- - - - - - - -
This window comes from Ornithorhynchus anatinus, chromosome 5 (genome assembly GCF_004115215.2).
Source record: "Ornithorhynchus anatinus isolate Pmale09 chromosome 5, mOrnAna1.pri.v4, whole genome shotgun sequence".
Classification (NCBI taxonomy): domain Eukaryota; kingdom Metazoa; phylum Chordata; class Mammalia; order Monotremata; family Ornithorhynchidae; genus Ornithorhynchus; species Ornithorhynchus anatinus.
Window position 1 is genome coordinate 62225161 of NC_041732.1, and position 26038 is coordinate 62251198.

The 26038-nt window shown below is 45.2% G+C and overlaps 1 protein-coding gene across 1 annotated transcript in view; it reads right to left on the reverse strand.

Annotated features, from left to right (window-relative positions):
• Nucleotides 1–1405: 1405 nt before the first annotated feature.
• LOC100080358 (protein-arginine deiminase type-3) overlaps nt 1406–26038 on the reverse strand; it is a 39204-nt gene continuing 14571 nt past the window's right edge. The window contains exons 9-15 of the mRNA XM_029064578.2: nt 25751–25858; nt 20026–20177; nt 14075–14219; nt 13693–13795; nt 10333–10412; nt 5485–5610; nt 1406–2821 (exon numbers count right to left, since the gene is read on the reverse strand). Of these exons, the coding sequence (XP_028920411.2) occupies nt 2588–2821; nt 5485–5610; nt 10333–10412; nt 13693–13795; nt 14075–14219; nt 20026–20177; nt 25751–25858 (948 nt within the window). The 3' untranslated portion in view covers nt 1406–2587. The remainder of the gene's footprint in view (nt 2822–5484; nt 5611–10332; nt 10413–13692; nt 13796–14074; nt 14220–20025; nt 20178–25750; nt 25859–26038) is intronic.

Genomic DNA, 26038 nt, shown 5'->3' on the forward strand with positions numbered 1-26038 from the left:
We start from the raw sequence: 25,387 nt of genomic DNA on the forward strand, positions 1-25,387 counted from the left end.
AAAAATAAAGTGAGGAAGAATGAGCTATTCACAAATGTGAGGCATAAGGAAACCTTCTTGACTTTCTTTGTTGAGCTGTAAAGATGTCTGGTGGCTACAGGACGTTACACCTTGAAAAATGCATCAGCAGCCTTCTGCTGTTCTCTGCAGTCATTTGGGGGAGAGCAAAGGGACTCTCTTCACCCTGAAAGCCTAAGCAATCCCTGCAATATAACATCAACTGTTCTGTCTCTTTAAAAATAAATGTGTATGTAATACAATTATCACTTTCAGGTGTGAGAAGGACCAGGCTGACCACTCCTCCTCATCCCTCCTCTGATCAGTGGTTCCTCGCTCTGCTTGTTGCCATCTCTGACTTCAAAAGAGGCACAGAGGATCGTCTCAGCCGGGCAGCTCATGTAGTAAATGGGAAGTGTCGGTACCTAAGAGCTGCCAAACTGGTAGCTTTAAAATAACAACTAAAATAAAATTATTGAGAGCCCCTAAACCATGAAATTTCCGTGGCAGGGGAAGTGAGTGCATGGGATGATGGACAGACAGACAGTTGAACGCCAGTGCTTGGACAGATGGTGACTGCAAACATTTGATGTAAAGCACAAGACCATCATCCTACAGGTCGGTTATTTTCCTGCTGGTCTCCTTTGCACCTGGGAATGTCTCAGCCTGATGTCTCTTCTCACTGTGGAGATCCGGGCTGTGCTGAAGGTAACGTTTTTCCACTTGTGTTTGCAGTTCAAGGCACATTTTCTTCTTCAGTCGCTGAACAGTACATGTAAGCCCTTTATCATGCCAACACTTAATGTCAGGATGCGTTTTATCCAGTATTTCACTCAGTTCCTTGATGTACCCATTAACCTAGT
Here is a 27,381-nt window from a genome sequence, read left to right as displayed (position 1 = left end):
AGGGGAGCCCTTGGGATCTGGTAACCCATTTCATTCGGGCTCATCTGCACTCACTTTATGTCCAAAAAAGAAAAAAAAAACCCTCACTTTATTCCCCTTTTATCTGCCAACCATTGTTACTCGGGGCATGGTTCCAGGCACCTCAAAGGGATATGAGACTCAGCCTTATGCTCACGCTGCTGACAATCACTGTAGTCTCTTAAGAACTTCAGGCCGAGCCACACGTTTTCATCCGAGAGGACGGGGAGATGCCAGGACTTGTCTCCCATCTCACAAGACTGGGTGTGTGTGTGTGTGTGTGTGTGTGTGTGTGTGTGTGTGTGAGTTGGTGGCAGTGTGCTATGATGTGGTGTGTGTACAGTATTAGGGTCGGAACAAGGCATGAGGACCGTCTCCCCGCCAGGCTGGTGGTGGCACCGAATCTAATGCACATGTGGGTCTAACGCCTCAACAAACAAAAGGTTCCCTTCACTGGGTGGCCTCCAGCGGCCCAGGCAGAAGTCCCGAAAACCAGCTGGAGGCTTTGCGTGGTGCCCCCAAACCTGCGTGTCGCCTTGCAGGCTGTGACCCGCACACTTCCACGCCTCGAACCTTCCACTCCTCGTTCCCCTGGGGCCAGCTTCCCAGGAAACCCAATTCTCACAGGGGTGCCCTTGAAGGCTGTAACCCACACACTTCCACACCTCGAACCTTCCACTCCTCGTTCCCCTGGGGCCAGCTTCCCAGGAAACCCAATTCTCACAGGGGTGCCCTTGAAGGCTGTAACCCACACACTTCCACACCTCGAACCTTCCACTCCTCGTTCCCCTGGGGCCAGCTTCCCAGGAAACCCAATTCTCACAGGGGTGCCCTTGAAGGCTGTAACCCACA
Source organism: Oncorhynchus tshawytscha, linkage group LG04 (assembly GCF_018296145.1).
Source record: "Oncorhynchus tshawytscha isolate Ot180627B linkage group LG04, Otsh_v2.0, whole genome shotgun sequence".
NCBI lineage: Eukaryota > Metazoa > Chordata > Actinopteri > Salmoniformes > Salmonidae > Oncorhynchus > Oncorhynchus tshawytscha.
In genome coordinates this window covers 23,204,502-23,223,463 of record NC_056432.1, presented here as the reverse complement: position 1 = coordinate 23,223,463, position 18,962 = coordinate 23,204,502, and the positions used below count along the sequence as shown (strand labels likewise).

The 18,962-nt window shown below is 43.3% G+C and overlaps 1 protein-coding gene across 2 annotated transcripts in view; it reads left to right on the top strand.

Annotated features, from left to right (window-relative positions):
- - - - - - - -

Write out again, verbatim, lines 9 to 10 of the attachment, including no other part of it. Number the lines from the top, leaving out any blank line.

Genomic DNA, 26038 nt, shown 5'->3' on the forward strand with positions numbered 1-26038 from the left:
We start from the raw sequence: 25,387 nt of genomic DNA on the forward strand, positions 1-25,387 counted from the left end.